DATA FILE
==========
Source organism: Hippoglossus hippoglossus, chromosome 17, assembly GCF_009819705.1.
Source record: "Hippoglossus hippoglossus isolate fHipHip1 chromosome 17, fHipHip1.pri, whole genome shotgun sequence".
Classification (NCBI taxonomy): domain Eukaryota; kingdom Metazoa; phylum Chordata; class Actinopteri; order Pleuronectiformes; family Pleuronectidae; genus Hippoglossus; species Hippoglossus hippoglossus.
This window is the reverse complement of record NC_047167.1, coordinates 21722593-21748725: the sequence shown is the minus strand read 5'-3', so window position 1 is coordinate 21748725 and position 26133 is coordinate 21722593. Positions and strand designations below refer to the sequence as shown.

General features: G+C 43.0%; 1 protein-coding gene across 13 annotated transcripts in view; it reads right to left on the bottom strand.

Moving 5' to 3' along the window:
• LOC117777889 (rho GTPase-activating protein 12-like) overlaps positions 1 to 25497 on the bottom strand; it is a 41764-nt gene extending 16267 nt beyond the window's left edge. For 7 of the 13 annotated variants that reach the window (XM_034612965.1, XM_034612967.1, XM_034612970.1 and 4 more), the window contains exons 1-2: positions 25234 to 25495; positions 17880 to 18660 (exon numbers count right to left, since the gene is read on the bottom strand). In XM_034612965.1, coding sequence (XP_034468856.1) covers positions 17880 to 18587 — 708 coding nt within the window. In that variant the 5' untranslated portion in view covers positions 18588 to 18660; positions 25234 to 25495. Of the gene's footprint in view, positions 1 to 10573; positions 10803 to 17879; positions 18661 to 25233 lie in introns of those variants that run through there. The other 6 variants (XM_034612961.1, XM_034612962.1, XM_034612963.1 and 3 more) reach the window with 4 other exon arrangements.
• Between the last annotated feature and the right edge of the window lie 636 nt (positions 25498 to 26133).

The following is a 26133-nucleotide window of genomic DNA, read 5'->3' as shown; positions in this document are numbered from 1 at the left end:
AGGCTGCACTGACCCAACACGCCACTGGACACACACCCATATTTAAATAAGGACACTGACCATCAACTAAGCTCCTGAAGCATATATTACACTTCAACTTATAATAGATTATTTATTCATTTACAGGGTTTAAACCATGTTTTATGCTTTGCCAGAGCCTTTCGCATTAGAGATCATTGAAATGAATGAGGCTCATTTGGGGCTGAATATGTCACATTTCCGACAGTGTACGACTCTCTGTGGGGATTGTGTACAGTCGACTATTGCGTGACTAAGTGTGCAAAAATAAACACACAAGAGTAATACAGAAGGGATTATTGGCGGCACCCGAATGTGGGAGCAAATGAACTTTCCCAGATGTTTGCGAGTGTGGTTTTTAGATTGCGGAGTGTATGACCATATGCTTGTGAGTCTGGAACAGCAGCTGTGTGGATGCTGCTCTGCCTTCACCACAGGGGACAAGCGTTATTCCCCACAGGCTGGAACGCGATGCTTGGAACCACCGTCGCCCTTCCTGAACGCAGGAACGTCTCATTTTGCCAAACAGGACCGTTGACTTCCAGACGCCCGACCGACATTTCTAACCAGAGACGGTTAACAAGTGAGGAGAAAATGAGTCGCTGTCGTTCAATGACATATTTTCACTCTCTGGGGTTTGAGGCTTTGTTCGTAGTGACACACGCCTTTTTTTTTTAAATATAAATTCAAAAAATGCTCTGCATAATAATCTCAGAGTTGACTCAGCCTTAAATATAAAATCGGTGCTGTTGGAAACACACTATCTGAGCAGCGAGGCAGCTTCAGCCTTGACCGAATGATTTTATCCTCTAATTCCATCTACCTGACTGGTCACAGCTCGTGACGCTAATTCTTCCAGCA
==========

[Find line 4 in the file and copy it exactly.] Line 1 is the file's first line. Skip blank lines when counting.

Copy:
This window is the reverse complement of record NC_047167.1, coordinates 21722593-21748725: the sequence shown is the minus strand read 5'-3', so window position 1 is coordinate 21748725 and position 26133 is coordinate 21722593. Positions and strand designations below refer to the sequence as shown.